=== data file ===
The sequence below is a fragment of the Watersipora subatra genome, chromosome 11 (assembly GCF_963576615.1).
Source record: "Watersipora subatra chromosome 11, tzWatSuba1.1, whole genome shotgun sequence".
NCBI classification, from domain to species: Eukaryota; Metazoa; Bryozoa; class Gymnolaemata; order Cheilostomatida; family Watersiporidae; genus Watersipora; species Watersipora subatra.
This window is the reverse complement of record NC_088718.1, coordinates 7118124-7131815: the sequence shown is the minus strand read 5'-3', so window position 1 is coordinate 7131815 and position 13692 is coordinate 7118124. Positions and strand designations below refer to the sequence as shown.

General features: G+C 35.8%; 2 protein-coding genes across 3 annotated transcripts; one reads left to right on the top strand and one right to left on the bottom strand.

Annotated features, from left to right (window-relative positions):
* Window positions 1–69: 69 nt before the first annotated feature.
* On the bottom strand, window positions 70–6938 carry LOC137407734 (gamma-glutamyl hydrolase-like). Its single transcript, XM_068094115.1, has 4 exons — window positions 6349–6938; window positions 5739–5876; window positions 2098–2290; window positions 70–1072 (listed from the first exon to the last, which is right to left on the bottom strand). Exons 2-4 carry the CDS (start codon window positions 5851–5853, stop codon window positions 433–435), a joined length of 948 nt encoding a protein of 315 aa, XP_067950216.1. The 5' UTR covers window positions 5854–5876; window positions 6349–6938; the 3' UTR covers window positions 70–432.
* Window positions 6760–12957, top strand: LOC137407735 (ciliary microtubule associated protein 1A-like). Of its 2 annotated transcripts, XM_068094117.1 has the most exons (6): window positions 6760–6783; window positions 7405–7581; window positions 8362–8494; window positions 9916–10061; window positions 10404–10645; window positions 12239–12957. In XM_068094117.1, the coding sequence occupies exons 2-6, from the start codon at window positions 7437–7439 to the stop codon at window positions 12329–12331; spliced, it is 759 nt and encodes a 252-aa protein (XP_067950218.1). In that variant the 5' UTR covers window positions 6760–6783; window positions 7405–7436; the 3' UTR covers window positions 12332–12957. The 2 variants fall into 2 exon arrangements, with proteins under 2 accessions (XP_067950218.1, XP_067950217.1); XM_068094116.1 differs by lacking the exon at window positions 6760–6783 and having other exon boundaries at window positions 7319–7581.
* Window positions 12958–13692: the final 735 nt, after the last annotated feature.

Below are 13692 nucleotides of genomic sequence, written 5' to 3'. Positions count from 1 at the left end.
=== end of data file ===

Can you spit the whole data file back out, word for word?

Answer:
The sequence below is a fragment of the Watersipora subatra genome, chromosome 11 (assembly GCF_963576615.1).
Source record: "Watersipora subatra chromosome 11, tzWatSuba1.1, whole genome shotgun sequence".
NCBI classification, from domain to species: Eukaryota; Metazoa; Bryozoa; class Gymnolaemata; order Cheilostomatida; family Watersiporidae; genus Watersipora; species Watersipora subatra.
This window is the reverse complement of record NC_088718.1, coordinates 7118124-7131815: the sequence shown is the minus strand read 5'-3', so window position 1 is coordinate 7131815 and position 13692 is coordinate 7118124. Positions and strand designations below refer to the sequence as shown.

General features: G+C 35.8%; 2 protein-coding genes across 3 annotated transcripts; one reads left to right on the top strand and one right to left on the bottom strand.

Annotated features, from left to right (window-relative positions):
* Window positions 1–69: 69 nt before the first annotated feature.
* On the bottom strand, window positions 70–6938 carry LOC137407734 (gamma-glutamyl hydrolase-like). Its single transcript, XM_068094115.1, has 4 exons — window positions 6349–6938; window positions 5739–5876; window positions 2098–2290; window positions 70–1072 (listed from the first exon to the last, which is right to left on the bottom strand). Exons 2-4 carry the CDS (start codon window positions 5851–5853, stop codon window positions 433–435), a joined length of 948 nt encoding a protein of 315 aa, XP_067950216.1. The 5' UTR covers window positions 5854–5876; window positions 6349–6938; the 3' UTR covers window positions 70–432.
* Window positions 6760–12957, top strand: LOC137407735 (ciliary microtubule associated protein 1A-like). Of its 2 annotated transcripts, XM_068094117.1 has the most exons (6): window positions 6760–6783; window positions 7405–7581; window positions 8362–8494; window positions 9916–10061; window positions 10404–10645; window positions 12239–12957. In XM_068094117.1, the coding sequence occupies exons 2-6, from the start codon at window positions 7437–7439 to the stop codon at window positions 12329–12331; spliced, it is 759 nt and encodes a 252-aa protein (XP_067950218.1). In that variant the 5' UTR covers window positions 6760–6783; window positions 7405–7436; the 3' UTR covers window positions 12332–12957. The 2 variants fall into 2 exon arrangements, with proteins under 2 accessions (XP_067950218.1, XP_067950217.1); XM_068094116.1 differs by lacking the exon at window positions 6760–6783 and having other exon boundaries at window positions 7319–7581.
* Window positions 12958–13692: the final 735 nt, after the last annotated feature.

Below are 13692 nucleotides of genomic sequence, written 5' to 3'. Positions count from 1 at the left end.